Forestry and log sawmilling will be one of the topics focused on by the group. PHOTOS/FILE 

‘A really good bunch of guys’

GIANINA SCHWANECKE
gianina.schwanecke@age.co.nz

Rural ratepayers in the Masterton district have found their voice, with a diverse line-up of members appointed to the new Rural Advisory Group, which advises Masterton District Council on specific issues affecting the rural community.

Masterton councillor and chairman of the new Rural Advisory Group, David Holmes.

It had reportedly taken a while to get off the ground, group chairman and Masterton councillor David Holmes said.

The idea was first floated after the council decided to do away with the urban and rural wards before the local body election late last year.

This meant that the mayor and councillors elected ‘at large’ and were voted on by all residents, regardless of the type of area they lived in.

Holmes was delighted with the standard of the new members of the group.

“It’s a really good bunch of guys.”

Varying in age, experience, and background, Todd McIlvride, Alan Emerson, Richard Fairbrother, and Mark Buick will each bring something different to the role, Holmes said.

“There’s a great cross-section which is going to make it really interesting.

“All those guys are very well-educated. I’ll be the most poorly educated out of the lot of them.”

McIlvride, who is the chairman of the 90-strong Mataikona Community Group, has a background in forestry and sawmilling.

“The milling of forestry is going to be a big thing in the next few months, so we need to isolate the areas where we’re going to need to spend a lot of money on roads,” Holmes said.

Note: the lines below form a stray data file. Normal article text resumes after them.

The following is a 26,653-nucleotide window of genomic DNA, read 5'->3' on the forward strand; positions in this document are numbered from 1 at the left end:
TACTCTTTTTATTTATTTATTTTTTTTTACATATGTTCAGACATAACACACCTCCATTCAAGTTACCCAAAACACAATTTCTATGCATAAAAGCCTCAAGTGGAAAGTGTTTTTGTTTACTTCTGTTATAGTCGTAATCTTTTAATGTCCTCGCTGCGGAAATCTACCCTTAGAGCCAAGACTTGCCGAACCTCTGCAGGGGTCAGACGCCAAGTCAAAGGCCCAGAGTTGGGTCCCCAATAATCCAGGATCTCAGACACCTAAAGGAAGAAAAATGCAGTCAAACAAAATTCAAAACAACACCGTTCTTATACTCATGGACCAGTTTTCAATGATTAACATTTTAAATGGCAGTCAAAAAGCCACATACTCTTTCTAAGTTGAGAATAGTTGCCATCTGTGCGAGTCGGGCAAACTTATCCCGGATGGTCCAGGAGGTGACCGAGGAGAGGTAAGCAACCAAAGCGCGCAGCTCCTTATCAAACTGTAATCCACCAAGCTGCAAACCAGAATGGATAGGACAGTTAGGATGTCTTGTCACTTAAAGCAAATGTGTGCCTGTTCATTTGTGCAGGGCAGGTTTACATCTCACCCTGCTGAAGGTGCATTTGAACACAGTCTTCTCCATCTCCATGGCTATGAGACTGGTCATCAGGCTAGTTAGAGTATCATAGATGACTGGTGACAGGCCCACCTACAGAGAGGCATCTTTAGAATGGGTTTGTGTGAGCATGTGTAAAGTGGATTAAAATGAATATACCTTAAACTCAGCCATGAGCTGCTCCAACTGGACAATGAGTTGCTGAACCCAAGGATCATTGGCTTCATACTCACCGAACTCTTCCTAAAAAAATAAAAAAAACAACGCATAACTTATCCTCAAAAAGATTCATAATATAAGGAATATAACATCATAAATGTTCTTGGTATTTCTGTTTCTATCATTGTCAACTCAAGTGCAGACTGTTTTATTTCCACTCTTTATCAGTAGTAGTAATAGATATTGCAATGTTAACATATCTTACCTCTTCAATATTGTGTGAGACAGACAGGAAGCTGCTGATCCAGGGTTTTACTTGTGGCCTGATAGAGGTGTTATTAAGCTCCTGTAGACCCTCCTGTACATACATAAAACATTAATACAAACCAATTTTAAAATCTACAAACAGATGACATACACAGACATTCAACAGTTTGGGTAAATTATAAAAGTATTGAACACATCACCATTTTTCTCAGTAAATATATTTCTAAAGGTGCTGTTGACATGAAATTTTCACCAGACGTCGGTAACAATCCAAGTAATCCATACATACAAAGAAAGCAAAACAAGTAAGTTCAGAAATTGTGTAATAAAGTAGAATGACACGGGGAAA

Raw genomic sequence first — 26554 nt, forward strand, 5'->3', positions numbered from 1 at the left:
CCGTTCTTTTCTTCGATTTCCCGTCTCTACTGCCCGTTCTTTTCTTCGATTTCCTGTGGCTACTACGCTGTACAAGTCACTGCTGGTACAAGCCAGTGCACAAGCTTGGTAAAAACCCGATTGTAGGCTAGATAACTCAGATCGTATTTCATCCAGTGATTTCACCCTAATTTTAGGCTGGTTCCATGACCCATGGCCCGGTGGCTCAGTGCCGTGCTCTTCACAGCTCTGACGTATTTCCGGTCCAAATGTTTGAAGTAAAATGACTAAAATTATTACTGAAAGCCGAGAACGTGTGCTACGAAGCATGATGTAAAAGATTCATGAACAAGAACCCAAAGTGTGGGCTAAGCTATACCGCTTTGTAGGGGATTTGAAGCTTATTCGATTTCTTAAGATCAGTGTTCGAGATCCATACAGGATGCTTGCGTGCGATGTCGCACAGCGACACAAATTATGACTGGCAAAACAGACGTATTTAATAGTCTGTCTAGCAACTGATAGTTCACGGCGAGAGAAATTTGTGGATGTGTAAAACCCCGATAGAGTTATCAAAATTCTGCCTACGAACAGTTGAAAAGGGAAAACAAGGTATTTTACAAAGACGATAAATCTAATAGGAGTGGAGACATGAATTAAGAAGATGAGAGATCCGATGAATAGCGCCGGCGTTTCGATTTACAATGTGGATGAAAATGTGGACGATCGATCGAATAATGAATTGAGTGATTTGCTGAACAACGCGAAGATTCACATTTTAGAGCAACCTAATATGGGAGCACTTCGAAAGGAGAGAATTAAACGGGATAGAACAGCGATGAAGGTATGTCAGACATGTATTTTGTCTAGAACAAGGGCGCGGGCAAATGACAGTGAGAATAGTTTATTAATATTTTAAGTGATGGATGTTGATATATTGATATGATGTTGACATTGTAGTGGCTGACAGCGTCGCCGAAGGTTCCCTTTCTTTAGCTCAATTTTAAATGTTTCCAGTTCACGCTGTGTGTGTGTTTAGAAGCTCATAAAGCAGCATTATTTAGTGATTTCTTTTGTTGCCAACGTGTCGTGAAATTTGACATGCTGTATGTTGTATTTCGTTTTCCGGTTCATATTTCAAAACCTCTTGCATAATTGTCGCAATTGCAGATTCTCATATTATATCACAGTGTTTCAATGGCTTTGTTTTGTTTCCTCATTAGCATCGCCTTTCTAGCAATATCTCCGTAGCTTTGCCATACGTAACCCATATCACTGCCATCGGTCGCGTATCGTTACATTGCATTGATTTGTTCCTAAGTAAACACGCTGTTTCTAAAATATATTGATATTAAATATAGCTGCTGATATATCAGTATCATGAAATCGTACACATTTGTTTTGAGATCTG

He said Fairbrother and Buick both had a strong community focus through their work with the East Coast Rugby Club and with Mauriceville residents.

Emerson, based in Homewood, was also an active member of the rural community as a Justice of the Peace and ag-journalist.

The four of them were appointed after calls for expressions of interest, to which they responded.

Though there were no female applicants, Cr Tina Nixon and Mayor Lyn Patterson would also sit in on the group’s quarterly meetings.

Two iwi representatives have yet to be finalised.

Holmes said having an advisory group gave the rural community a voice of its own.

“The rural community is a major source of income stream in terms of rates for council.”

The group will sit alongside the Iwi Governance Forum as an advisory group, rather than part of the council’s formal decision-making structure.

Input will also be sought from the Riversdale and Castlepoint Community Ratepayers groups, as well as representatives from the police and Fire and Emergency New Zealand.



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